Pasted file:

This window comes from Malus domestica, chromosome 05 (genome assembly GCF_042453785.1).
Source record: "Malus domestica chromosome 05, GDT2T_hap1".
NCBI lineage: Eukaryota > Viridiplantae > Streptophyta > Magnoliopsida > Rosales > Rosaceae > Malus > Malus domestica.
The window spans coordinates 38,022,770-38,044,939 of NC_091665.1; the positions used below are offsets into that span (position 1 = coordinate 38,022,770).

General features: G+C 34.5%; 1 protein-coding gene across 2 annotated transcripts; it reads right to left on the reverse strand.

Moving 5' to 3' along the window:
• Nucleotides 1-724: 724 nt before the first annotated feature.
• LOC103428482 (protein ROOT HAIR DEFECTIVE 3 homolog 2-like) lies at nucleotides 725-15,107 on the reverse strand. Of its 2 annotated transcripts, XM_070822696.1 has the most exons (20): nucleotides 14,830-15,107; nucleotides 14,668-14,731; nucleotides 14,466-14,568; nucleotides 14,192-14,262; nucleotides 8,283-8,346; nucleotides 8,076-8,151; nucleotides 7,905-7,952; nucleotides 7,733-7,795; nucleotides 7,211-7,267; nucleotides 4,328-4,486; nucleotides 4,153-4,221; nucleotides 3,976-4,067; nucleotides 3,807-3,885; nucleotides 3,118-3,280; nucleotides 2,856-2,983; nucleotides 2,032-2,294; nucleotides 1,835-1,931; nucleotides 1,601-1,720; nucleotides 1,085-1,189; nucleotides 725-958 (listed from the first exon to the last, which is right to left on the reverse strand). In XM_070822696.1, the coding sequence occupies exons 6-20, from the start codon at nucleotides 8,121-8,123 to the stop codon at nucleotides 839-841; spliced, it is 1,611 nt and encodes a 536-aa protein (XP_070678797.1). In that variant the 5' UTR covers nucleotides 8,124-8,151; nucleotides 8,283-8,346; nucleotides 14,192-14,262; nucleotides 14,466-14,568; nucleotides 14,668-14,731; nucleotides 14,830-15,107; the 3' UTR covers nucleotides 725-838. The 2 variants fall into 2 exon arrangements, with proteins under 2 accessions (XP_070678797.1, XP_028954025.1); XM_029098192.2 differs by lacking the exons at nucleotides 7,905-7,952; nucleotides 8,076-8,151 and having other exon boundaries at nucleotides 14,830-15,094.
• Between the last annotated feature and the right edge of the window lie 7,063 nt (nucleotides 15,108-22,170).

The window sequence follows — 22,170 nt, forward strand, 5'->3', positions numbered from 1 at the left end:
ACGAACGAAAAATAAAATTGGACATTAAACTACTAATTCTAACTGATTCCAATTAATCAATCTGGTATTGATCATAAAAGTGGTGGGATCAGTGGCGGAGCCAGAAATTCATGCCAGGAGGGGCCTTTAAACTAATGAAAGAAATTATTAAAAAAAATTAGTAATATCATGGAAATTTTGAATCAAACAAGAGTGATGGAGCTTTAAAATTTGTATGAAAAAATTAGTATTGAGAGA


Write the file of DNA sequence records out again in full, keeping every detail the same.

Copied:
This window comes from Malus domestica, chromosome 05 (genome assembly GCF_042453785.1).
Source record: "Malus domestica chromosome 05, GDT2T_hap1".
NCBI lineage: Eukaryota > Viridiplantae > Streptophyta > Magnoliopsida > Rosales > Rosaceae > Malus > Malus domestica.
The window spans coordinates 38,022,770-38,044,939 of NC_091665.1; the positions used below are offsets into that span (position 1 = coordinate 38,022,770).

General features: G+C 34.5%; 1 protein-coding gene across 2 annotated transcripts; it reads right to left on the reverse strand.

Moving 5' to 3' along the window:
• Nucleotides 1-724: 724 nt before the first annotated feature.
• LOC103428482 (protein ROOT HAIR DEFECTIVE 3 homolog 2-like) lies at nucleotides 725-15,107 on the reverse strand. Of its 2 annotated transcripts, XM_070822696.1 has the most exons (20): nucleotides 14,830-15,107; nucleotides 14,668-14,731; nucleotides 14,466-14,568; nucleotides 14,192-14,262; nucleotides 8,283-8,346; nucleotides 8,076-8,151; nucleotides 7,905-7,952; nucleotides 7,733-7,795; nucleotides 7,211-7,267; nucleotides 4,328-4,486; nucleotides 4,153-4,221; nucleotides 3,976-4,067; nucleotides 3,807-3,885; nucleotides 3,118-3,280; nucleotides 2,856-2,983; nucleotides 2,032-2,294; nucleotides 1,835-1,931; nucleotides 1,601-1,720; nucleotides 1,085-1,189; nucleotides 725-958 (listed from the first exon to the last, which is right to left on the reverse strand). In XM_070822696.1, the coding sequence occupies exons 6-20, from the start codon at nucleotides 8,121-8,123 to the stop codon at nucleotides 839-841; spliced, it is 1,611 nt and encodes a 536-aa protein (XP_070678797.1). In that variant the 5' UTR covers nucleotides 8,124-8,151; nucleotides 8,283-8,346; nucleotides 14,192-14,262; nucleotides 14,466-14,568; nucleotides 14,668-14,731; nucleotides 14,830-15,107; the 3' UTR covers nucleotides 725-838. The 2 variants fall into 2 exon arrangements, with proteins under 2 accessions (XP_070678797.1, XP_028954025.1); XM_029098192.2 differs by lacking the exons at nucleotides 7,905-7,952; nucleotides 8,076-8,151 and having other exon boundaries at nucleotides 14,830-15,094.
• Between the last annotated feature and the right edge of the window lie 7,063 nt (nucleotides 15,108-22,170).

The window sequence follows — 22,170 nt, forward strand, 5'->3', positions numbered from 1 at the left end:
ACGAACGAAAAATAAAATTGGACATTAAACTACTAATTCTAACTGATTCCAATTAATCAATCTGGTATTGATCATAAAAGTGGTGGGATCAGTGGCGGAGCCAGAAATTCATGCCAGGAGGGGCCTTTAAACTAATGAAAGAAATTATTAAAAAAAATTAGTAATATCATGGAAATTTTGAATCAAACAAGAGTGATGGAGCTTTAAAATTTGTATGAAAAAATTAGTATTGAGAGA